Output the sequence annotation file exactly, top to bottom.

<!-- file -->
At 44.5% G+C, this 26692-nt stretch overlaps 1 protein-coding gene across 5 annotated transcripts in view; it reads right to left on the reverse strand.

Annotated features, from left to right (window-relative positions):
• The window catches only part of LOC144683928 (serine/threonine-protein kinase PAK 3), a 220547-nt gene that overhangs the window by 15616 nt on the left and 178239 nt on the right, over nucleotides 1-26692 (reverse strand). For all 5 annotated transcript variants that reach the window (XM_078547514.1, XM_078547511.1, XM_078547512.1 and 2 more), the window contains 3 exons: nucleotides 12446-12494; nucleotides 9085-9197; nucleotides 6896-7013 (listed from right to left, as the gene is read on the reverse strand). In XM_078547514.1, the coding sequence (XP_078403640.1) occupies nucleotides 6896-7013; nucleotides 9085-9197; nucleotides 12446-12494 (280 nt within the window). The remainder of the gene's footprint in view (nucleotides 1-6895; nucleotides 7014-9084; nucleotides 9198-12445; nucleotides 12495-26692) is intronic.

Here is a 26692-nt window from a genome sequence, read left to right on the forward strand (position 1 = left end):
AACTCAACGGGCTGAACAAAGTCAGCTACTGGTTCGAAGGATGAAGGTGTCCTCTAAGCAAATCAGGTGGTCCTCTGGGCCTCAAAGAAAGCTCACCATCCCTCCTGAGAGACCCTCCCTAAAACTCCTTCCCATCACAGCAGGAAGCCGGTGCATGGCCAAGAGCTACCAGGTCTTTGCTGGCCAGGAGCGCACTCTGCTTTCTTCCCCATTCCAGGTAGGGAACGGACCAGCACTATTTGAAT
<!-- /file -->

At 44.5% G+C, this 26692-nt stretch overlaps 1 protein-coding gene across 5 annotated transcripts in view; it reads right to left on the reverse strand.

Annotated features, from left to right (window-relative positions):
• The window catches only part of LOC144683928 (serine/threonine-protein kinase PAK 3), a 220547-nt gene that overhangs the window by 15616 nt on the left and 178239 nt on the right, over nucleotides 1-26692 (reverse strand). For all 5 annotated transcript variants that reach the window (XM_078547514.1, XM_078547511.1, XM_078547512.1 and 2 more), the window contains 3 exons: nucleotides 12446-12494; nucleotides 9085-9197; nucleotides 6896-7013 (listed from right to left, as the gene is read on the reverse strand). In XM_078547514.1, the coding sequence (XP_078403640.1) occupies nucleotides 6896-7013; nucleotides 9085-9197; nucleotides 12446-12494 (280 nt within the window). The remainder of the gene's footprint in view (nucleotides 1-6895; nucleotides 7014-9084; nucleotides 9198-12445; nucleotides 12495-26692) is intronic.

Here is a 26692-nt window from a genome sequence, read left to right on the forward strand (position 1 = left end):
AACTCAACGGGCTGAACAAAGTCAGCTACTGGTTCGAAGGATGAAGGTGTCCTCTAAGCAAATCAGGTGGTCCTCTGGGCCTCAAAGAAAGCTCACCATCCCTCCTGAGAGACCCTCCCTAAAACTCCTTCCCATCACAGCAGGAAGCCGGTGCATGGCCAAGAGCTACCAGGTCTTTGCTGGCCAGGAGCGCACTCTGCTTTCTTCCCCATTCCAGGTAGGGAACGGACCAGCACTATTTGAAT